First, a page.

- Tudor Drama before Shakespeare, 14851590: New Directions for Research, Criticism, and Pedagogy.
Lloyd Edward Kermode, Jason Scott-Warren, and Martine Van Elk's edited collection of eleven essays, Tudor Drama before Shakespeare, 1485–1590, constitutes a welcome and rich effort to demonstrate that the period in question contains "a wealth of dramatic literature situated in a multilayered history" (1). In a short but astute introduction, the editors note that New Historicism has tended to favor familiar canonical works rather than noncanonical ones, such as Tudor plays. Arguing for the breadth, accessibility, and richness of Tudor drama, the editors identify several issues that allow for the groupings of the ensuing essays, written by both established and emerging scholars.
Part 1 ("Reform, Resistance and Tradition") begins with a deft essay by Peter Happé suggesting that the late history of the mystery cycles is more complex than generally acknowledged, for just as they were used to sustain the stability of community and society, they also "became vehicles for anticipating religious and social change" and "could also become vehicles for reform" (30). In one of the [End Page 631] collection's best essays, "Doctrine Evangelical," Karen Sawyer Marsalek argues that the mid-Tudor fragmentary biblical play, The Resurrection of Our Lord, adapts Erasmus's New Testament Paraphrases into a distinctly Protestant outlook. Thus the play represents a reformed version of material familiar from cycle drama, and it offers rich insight into cruxes of cultural and religious conflict, notably between Christ's body and his word. Marsalek concludes this fresh and exciting essay by speculating that the author of Resurrection may have been Erasmus's translator, Nicholas Udall. Paul Whitfield White closes out part 1 with a skillful argument that the character Robin Hood in Tudor plays and performances was closely identified with local parish activities and with the Catholic veneration of Mary. White's masterful scholarship troubles conventional wisdom by showing that a carnivalesque figure such as Robin Hood can bridge both popular and official cultures.
Part 2, loosely titled "Developments in Dramatic Practice," contains three empirically oriented studies. Michelle M. Butler argues that sixteenth-century use of the prologue figure achieves a blend of medieval and classical influences but that the prescriptive John Bale overuses such direct audience addresses in a way that suppresses dramatic vitality. Janette Dillon's chapter ("Chariots and Cloud Machines") provides a detailed investigation of entrances and exits of supernatural beings and demonstrates interestingly, against conventional wisdom, that "theatrical spectacle, including mechanically contrived spectacle, was well established long before the building of the permanent playhouses" (121). Using REED data, Alan Somerset points out the extensive activity of provincial touring companies, many perhaps temporary or short-lived, in a way that complicates our sense of a professional performer in the sixteenth century.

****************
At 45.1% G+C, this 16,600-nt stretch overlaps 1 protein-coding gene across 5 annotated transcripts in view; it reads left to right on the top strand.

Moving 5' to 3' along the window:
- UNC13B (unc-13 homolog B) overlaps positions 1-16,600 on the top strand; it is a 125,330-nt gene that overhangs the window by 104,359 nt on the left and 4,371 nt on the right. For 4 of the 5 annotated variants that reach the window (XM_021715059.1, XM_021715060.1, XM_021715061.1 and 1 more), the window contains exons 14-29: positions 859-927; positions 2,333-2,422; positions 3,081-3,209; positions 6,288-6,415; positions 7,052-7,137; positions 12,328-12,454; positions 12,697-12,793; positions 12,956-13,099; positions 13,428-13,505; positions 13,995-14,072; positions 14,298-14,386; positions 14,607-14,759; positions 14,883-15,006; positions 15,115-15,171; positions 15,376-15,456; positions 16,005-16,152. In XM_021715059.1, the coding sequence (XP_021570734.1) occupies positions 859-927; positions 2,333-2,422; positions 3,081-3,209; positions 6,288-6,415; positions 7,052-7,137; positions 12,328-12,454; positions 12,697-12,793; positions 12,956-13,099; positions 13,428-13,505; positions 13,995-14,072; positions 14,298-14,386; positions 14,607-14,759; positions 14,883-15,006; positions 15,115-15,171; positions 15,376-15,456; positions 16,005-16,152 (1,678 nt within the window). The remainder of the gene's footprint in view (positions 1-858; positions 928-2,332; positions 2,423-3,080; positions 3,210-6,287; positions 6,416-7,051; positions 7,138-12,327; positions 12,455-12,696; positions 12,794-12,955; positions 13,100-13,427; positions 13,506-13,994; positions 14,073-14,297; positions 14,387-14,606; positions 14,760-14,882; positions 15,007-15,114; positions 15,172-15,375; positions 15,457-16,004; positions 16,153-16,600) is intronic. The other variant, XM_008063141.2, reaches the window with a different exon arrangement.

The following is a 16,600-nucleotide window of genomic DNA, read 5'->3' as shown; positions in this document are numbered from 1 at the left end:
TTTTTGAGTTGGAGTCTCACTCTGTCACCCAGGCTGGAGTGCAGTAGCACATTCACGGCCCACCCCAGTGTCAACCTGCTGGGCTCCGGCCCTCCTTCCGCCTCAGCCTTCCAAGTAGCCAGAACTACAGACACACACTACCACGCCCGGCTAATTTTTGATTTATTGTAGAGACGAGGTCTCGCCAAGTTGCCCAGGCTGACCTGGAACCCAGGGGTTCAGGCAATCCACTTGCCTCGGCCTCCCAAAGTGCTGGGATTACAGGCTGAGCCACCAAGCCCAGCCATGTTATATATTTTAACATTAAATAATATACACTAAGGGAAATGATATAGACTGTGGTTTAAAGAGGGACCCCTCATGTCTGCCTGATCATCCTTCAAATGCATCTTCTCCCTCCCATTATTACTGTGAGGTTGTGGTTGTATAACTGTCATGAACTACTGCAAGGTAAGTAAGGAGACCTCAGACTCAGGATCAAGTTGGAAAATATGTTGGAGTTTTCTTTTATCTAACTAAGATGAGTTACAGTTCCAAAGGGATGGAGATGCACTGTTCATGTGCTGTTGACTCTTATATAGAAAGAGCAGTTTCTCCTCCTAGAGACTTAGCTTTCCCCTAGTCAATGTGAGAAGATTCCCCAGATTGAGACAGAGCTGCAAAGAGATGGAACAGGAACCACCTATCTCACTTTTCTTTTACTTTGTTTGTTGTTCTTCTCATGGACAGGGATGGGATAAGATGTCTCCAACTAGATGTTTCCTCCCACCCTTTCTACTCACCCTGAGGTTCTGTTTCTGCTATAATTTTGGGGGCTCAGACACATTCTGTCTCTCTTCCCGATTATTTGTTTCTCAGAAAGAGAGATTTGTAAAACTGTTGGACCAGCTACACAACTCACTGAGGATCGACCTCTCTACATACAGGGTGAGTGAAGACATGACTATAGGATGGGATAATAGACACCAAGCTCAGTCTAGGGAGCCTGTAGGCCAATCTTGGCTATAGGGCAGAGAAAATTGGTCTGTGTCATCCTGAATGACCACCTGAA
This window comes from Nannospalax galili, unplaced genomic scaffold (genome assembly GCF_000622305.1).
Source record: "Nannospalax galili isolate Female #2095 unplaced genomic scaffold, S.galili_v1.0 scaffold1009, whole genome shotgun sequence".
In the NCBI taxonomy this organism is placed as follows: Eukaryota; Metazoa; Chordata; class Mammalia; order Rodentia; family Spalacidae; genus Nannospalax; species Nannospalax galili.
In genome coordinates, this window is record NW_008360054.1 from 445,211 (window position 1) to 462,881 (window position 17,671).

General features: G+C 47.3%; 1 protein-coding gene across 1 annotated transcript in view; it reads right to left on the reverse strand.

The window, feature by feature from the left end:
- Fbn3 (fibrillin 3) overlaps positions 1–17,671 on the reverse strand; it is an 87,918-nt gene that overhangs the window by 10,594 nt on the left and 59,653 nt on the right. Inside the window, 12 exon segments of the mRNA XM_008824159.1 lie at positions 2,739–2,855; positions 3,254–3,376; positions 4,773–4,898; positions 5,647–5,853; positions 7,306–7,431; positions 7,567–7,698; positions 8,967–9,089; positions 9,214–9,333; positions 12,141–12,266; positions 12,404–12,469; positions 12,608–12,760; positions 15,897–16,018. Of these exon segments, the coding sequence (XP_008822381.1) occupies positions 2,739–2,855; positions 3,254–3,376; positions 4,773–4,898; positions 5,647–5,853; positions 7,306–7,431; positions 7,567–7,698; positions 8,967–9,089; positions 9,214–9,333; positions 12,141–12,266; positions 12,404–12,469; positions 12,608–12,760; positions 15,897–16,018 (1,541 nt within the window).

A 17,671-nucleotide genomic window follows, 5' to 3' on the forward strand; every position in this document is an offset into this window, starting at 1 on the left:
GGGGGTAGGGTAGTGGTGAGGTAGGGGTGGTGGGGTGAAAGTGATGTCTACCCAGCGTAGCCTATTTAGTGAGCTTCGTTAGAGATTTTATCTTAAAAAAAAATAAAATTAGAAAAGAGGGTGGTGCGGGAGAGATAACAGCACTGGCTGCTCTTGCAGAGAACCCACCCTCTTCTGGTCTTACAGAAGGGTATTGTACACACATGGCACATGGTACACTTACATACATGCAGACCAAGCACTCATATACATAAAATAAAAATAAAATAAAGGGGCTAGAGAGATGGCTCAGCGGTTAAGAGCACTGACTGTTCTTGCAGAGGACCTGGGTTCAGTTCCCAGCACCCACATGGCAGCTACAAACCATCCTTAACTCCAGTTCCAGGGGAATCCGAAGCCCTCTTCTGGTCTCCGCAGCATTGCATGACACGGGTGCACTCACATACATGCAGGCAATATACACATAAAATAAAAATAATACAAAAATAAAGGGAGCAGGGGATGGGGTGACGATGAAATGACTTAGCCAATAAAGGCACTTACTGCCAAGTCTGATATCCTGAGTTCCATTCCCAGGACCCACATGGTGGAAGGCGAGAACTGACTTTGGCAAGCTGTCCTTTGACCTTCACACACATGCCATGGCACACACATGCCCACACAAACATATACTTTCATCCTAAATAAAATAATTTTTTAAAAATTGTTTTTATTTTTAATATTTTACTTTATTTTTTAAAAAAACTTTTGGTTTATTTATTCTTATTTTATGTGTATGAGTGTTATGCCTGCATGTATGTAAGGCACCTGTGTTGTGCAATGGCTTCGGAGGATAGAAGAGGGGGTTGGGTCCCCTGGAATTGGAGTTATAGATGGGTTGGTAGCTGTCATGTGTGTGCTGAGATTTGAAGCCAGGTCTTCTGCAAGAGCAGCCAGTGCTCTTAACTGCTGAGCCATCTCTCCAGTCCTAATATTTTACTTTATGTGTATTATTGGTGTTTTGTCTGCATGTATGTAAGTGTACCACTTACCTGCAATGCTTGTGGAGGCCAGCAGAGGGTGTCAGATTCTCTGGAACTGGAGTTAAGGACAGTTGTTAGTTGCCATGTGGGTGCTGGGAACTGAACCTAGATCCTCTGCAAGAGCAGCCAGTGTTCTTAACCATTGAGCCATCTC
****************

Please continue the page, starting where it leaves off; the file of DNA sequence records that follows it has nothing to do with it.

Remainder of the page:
In the third part, three fine essays investigate "Pedagogy and Drama in Playhouse and Schoolhouse." Ursula Potter's "Performing Arts in the Tudor Classroom" lucidly develops the known but underappreciated fact that performative skills, relevant to drama, were a central feature of Tudor grammar-school learning; this piece is informative and rich in implication. In an outstanding essay, "Pleasure Reconciled to Virtue," Christopher Gaggero discusses Gascoigne's The Glass of Government as it negotiates the charged Elizabethan debate about whether or not poetic pleasure can induce virtue. Gaggero's study points deftly toward larger cultural interests, and his nuanced treatment of Gascoigne's too-neglected work is rewarding. Finally, Terry Reilly ("This Is the Case") shows how Gorboduc reflects education at the Inns of Court, moots, and contemporary issues of primogeniture. Gorboduc has attracted more varied criticism recently than Reilly allows, but his contextualizing of the play in relation to legal education helpfully and interestingly moves beyond the succession debate.
The volume ends with two essays under the amorphous heading, "Signs of Desire and Danger." In "Sex, Sin, and Scarring," Todd H. J. Pettigrew argues strikingly and credibly, concerning Wit and Science, that...